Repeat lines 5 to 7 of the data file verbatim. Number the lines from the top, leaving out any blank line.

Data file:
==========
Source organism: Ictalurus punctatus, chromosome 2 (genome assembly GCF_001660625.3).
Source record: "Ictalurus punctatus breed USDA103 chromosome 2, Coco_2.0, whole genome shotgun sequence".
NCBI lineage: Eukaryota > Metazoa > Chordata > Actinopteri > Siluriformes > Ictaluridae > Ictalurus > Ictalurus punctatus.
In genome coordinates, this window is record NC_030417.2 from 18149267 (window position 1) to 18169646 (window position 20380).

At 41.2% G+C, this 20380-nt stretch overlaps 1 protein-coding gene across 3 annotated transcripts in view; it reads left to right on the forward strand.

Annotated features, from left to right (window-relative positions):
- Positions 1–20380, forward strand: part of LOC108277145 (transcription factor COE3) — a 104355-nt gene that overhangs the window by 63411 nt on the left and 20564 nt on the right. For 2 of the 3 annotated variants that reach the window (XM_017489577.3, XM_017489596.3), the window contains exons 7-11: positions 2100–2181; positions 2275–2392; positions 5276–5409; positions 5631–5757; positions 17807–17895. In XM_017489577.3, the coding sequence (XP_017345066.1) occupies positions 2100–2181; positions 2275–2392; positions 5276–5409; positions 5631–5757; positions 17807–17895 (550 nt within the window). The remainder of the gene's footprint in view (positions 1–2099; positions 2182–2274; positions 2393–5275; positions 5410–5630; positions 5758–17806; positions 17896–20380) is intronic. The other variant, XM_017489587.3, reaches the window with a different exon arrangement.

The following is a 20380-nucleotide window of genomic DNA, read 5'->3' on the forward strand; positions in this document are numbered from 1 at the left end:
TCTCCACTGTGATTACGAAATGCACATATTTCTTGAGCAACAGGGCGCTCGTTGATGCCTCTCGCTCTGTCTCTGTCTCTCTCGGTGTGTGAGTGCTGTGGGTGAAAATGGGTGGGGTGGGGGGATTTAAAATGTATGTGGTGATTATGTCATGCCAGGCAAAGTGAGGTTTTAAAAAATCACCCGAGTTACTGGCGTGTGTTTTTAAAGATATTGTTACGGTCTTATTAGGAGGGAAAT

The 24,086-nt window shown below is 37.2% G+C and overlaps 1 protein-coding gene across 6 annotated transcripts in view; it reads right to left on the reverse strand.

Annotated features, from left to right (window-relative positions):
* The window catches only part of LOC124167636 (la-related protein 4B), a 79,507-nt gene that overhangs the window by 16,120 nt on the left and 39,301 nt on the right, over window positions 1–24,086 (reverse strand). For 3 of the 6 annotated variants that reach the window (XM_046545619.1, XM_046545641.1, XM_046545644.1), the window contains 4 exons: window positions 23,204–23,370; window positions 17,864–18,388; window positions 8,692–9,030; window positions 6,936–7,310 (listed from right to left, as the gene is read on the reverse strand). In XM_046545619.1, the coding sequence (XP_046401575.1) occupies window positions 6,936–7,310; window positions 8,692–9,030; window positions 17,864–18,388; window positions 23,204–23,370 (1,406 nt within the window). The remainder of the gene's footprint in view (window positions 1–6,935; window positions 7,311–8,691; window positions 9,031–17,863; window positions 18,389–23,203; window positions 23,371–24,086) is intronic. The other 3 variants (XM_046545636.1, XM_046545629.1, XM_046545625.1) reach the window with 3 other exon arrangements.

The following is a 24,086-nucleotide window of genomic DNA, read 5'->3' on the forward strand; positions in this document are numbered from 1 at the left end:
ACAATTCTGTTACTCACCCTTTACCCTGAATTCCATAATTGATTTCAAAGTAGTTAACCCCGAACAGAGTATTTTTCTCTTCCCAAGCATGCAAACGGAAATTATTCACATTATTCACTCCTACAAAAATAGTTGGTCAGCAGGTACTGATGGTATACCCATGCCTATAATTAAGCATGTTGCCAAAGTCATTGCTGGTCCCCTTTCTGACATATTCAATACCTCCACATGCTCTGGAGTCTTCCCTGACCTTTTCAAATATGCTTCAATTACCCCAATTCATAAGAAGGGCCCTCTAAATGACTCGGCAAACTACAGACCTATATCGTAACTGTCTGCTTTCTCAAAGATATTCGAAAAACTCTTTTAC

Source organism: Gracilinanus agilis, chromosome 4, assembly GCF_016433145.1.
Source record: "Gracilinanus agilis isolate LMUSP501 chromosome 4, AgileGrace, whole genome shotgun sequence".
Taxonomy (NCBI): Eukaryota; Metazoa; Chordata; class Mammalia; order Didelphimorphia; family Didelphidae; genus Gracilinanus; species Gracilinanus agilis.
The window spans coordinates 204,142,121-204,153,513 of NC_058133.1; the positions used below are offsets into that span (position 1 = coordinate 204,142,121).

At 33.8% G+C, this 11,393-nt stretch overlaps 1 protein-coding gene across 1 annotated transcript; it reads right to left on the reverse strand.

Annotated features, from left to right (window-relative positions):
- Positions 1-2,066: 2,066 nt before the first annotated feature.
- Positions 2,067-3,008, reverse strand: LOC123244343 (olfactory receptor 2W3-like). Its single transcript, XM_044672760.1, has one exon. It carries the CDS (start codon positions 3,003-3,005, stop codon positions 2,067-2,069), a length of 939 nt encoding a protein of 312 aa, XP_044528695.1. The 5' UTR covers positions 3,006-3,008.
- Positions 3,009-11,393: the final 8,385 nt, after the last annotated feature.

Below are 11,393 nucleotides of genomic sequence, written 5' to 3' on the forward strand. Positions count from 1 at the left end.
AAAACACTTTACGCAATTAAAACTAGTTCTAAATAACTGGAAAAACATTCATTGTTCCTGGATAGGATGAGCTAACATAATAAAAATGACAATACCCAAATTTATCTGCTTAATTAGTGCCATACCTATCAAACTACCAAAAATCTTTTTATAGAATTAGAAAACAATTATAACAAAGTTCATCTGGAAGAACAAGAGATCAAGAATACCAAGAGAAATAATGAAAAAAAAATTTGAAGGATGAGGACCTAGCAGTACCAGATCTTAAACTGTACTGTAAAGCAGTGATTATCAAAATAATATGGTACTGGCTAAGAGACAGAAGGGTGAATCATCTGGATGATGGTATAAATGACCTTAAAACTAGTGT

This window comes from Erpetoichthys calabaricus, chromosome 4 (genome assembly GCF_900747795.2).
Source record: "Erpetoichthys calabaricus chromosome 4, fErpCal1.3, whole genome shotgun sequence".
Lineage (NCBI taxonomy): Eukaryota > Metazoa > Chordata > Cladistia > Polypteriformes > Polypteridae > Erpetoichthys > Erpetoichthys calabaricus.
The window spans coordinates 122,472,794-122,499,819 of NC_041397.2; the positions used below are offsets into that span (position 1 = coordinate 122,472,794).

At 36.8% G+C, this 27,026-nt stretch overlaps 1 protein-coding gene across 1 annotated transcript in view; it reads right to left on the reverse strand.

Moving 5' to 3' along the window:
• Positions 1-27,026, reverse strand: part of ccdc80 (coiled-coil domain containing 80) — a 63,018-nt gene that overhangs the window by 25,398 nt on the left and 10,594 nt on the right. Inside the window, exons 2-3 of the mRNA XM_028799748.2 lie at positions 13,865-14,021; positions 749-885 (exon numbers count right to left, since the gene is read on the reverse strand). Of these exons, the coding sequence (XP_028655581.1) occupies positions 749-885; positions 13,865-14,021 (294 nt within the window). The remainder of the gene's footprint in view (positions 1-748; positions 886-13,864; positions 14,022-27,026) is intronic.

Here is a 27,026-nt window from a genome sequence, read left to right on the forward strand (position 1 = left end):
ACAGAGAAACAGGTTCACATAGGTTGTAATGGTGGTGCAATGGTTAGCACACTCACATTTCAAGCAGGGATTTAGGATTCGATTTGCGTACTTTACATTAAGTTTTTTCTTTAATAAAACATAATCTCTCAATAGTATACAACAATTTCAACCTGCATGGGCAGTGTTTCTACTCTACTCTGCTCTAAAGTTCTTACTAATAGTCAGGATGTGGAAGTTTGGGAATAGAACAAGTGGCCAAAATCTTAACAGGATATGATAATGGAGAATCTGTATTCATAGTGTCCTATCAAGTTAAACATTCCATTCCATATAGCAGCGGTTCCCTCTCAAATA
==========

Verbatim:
At 41.2% G+C, this 20380-nt stretch overlaps 1 protein-coding gene across 3 annotated transcripts in view; it reads left to right on the forward strand.

Annotated features, from left to right (window-relative positions):
- Positions 1–20380, forward strand: part of LOC108277145 (transcription factor COE3) — a 104355-nt gene that overhangs the window by 63411 nt on the left and 20564 nt on the right. For 2 of the 3 annotated variants that reach the window (XM_017489577.3, XM_017489596.3), the window contains exons 7-11: positions 2100–2181; positions 2275–2392; positions 5276–5409; positions 5631–5757; positions 17807–17895. In XM_017489577.3, the coding sequence (XP_017345066.1) occupies positions 2100–2181; positions 2275–2392; positions 5276–5409; positions 5631–5757; positions 17807–17895 (550 nt within the window). The remainder of the gene's footprint in view (positions 1–2099; positions 2182–2274; positions 2393–5275; positions 5410–5630; positions 5758–17806; positions 17896–20380) is intronic. The other variant, XM_017489587.3, reaches the window with a different exon arrangement.